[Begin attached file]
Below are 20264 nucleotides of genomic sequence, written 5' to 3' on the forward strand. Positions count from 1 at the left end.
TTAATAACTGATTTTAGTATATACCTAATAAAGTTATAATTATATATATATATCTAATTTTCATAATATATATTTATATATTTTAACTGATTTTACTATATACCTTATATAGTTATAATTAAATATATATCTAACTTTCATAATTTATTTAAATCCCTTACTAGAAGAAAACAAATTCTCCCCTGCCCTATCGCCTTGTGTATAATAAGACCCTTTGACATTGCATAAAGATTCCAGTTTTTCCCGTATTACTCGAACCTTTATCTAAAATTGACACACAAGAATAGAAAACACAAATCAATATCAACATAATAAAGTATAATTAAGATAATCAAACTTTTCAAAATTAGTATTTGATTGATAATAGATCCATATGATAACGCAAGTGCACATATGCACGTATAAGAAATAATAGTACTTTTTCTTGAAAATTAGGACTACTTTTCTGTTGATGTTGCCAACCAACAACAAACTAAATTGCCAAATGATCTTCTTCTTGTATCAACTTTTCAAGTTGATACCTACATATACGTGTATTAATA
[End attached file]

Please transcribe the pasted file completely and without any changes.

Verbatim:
Below are 20264 nucleotides of genomic sequence, written 5' to 3' on the forward strand. Positions count from 1 at the left end.
TTAATAACTGATTTTAGTATATACCTAATAAAGTTATAATTATATATATATATCTAATTTTCATAATATATATTTATATATTTTAACTGATTTTACTATATACCTTATATAGTTATAATTAAATATATATCTAACTTTCATAATTTATTTAAATCCCTTACTAGAAGAAAACAAATTCTCCCCTGCCCTATCGCCTTGTGTATAATAAGACCCTTTGACATTGCATAAAGATTCCAGTTTTTCCCGTATTACTCGAACCTTTATCTAAAATTGACACACAAGAATAGAAAACACAAATCAATATCAACATAATAAAGTATAATTAAGATAATCAAACTTTTCAAAATTAGTATTTGATTGATAATAGATCCATATGATAACGCAAGTGCACATATGCACGTATAAGAAATAATAGTACTTTTTCTTGAAAATTAGGACTACTTTTCTGTTGATGTTGCCAACCAACAACAAACTAAATTGCCAAATGATCTTCTTCTTGTATCAACTTTTCAAGTTGATACCTACATATACGTGTATTAATA